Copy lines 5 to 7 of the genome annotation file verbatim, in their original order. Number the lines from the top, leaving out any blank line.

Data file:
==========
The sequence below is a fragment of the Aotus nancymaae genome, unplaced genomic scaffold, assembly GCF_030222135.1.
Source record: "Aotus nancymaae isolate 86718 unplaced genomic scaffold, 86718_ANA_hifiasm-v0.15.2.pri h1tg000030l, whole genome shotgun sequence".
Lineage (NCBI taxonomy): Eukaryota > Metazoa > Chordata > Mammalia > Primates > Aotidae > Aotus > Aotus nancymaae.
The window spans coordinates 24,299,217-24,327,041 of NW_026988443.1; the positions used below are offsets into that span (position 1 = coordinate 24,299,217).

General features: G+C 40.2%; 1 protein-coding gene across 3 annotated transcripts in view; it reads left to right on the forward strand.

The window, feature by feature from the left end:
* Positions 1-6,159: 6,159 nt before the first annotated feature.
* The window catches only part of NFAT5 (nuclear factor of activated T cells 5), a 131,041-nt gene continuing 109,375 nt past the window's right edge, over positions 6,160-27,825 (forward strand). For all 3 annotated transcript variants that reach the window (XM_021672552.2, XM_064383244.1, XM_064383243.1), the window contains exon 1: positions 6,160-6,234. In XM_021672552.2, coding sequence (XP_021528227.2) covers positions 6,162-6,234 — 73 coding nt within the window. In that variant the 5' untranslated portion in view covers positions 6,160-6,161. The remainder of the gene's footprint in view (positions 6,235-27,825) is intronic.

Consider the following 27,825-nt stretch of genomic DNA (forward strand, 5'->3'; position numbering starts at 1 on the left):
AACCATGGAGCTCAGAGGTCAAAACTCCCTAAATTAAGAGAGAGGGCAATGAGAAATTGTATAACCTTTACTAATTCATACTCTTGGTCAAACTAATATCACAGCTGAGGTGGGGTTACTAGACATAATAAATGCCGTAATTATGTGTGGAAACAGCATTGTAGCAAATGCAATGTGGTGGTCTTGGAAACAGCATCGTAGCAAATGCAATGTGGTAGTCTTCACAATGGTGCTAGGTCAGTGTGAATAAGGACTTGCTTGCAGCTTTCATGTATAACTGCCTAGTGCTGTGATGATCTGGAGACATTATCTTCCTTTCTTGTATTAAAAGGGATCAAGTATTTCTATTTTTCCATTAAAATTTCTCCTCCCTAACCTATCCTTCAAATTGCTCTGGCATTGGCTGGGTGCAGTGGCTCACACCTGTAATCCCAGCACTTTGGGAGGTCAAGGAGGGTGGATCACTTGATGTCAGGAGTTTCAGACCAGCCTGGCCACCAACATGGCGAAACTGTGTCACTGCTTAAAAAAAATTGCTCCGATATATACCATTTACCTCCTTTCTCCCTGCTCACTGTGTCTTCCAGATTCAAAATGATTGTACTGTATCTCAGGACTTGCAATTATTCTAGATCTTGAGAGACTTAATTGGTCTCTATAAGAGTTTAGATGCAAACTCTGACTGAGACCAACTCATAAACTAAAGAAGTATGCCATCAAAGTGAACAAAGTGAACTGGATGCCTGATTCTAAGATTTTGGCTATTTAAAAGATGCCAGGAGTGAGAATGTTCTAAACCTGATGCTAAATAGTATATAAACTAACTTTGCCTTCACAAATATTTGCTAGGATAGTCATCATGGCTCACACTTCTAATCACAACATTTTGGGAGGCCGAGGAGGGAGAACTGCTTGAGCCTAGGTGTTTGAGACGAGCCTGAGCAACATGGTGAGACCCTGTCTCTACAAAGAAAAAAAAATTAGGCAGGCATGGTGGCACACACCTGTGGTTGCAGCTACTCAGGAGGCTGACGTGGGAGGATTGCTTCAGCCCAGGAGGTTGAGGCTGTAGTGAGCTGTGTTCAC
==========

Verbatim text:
General features: G+C 40.2%; 1 protein-coding gene across 3 annotated transcripts in view; it reads left to right on the forward strand.

The window, feature by feature from the left end:
* Positions 1-6,159: 6,159 nt before the first annotated feature.